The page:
It cannot shut out memories.
It cannot silence courage.
It cannot invade the soul.
It cannot reduce eternal life.
It cannot squelch the spirit.
It cannot lessen the power of the resurrection.”
Susan, because she was intelligent, because she had a deep faith that was also a mature and grown-up faith, nurtured by years of regular worship in communities where you didn’t have to leave your brain out on the sidewalk, Susan, because she knew God personally as a loving force, she knew that physical illness is not delivered from heaven but is simply a result of living here on earth as physical beings with bodies that do not live forever. So she could say things, in that New England way, like “Why not me?”
Susan and I bonded over our status as New England transplants in the positive, upbeat, and happy Midwest. How we both missed the bitterness, sarcasm and negativity of our people on the east coast, the rocky coast line that at first seems harsh and jagged, but later comes to be beautiful in its strength and toughness. And while her heart was never far from the rugged, beauties of Maine, she had found such loving community here, found and fostered it as evidenced by all of you from so many chapters in her life.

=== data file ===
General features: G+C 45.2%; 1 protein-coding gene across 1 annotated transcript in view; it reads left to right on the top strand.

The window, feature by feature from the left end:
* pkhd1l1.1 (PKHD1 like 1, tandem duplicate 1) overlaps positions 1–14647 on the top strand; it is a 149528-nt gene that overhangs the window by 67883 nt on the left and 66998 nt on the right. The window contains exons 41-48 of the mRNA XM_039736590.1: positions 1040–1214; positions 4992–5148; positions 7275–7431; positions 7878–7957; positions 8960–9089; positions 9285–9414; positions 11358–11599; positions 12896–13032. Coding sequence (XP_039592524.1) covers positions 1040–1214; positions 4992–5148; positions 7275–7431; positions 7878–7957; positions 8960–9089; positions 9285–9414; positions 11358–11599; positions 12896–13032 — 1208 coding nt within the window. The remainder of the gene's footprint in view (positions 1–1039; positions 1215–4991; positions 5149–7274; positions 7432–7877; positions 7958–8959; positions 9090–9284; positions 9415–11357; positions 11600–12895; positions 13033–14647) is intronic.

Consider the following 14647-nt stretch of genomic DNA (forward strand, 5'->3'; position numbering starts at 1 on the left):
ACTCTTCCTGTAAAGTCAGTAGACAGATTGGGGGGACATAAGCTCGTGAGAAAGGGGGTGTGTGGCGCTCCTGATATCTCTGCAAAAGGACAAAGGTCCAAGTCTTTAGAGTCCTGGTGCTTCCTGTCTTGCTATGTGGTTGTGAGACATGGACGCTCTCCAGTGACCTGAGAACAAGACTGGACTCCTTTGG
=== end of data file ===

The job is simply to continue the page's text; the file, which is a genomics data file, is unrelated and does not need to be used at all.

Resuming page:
Susan always represented to me the best of New England, which is not the cynicism or negativity, but it’s the ability to be practical, blunt, tough and humble, all at the same time. It was the ability to have perspective on life and to say, as many of you heard her say, “I know I have my problems, but anybody else out there could get hit by a bus at any time. Life is just like that.”